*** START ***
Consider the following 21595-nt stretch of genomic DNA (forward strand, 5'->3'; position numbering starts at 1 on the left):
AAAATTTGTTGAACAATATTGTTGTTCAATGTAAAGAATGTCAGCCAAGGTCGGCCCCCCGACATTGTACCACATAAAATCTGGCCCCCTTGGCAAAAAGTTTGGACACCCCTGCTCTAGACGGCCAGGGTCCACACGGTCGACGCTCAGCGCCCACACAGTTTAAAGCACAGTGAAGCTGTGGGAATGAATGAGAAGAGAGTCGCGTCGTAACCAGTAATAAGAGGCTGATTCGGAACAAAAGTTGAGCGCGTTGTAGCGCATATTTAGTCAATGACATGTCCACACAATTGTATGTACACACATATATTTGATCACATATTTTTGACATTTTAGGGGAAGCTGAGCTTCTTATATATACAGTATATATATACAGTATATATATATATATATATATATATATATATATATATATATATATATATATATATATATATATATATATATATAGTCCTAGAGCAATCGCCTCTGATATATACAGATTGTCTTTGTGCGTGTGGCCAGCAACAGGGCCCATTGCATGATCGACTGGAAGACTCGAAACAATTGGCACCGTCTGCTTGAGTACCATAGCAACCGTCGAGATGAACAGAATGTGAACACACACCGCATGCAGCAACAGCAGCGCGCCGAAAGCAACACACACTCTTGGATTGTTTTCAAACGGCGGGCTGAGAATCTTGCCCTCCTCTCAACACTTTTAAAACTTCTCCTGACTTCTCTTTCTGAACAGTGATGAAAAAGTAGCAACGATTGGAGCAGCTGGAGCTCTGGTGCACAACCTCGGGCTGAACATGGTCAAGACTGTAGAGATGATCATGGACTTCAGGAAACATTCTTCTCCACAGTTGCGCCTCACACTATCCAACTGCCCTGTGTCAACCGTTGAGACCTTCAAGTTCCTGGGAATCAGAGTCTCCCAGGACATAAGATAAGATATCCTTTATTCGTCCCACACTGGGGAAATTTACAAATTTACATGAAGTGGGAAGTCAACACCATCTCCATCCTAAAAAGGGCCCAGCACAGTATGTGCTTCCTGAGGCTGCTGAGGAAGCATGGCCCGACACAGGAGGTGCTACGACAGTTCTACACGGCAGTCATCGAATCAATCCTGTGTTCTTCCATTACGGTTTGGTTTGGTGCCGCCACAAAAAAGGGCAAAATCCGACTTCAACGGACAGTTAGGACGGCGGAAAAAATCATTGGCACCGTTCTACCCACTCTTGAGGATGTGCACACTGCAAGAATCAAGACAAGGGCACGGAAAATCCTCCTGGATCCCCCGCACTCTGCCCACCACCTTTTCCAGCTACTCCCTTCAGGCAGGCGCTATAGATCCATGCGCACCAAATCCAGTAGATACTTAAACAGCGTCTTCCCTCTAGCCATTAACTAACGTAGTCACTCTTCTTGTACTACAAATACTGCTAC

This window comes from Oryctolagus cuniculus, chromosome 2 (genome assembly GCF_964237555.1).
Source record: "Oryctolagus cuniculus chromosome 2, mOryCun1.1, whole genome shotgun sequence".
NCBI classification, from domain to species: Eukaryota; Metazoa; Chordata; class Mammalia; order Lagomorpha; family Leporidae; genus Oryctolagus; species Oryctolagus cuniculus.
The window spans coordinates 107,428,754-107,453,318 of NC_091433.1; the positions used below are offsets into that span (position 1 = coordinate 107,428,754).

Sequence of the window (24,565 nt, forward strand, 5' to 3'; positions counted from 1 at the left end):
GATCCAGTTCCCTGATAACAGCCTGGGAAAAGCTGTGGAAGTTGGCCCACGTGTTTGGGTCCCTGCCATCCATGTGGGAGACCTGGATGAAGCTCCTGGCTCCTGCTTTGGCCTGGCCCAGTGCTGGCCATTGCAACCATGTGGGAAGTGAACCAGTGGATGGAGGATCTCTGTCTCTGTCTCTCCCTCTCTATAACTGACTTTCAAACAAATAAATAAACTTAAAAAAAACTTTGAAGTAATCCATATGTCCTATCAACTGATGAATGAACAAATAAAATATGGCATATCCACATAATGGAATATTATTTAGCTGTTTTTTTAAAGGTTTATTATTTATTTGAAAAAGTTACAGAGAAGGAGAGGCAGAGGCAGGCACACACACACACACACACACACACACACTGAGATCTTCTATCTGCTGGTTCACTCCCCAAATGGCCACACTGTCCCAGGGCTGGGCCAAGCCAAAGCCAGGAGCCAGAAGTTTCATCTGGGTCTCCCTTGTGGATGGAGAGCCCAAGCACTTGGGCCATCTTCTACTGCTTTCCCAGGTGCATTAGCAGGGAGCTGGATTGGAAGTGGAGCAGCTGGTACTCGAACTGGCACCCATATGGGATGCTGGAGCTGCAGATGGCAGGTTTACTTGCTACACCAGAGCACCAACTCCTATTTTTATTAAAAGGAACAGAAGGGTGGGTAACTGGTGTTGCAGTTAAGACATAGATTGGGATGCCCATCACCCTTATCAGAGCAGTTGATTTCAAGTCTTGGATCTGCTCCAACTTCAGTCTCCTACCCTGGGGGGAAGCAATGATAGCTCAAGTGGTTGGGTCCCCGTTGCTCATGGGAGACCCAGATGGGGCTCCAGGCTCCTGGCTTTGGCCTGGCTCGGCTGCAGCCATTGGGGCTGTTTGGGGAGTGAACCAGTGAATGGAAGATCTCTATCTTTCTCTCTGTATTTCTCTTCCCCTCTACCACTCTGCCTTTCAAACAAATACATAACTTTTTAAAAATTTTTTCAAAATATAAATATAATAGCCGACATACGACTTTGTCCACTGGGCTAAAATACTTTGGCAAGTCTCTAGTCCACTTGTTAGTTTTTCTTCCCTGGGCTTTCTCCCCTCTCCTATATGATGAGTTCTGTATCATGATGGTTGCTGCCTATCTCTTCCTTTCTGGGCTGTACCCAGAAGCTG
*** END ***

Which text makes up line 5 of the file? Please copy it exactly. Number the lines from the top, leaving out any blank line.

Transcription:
NCBI classification, from domain to species: Eukaryota; Metazoa; Chordata; class Mammalia; order Lagomorpha; family Leporidae; genus Oryctolagus; species Oryctolagus cuniculus.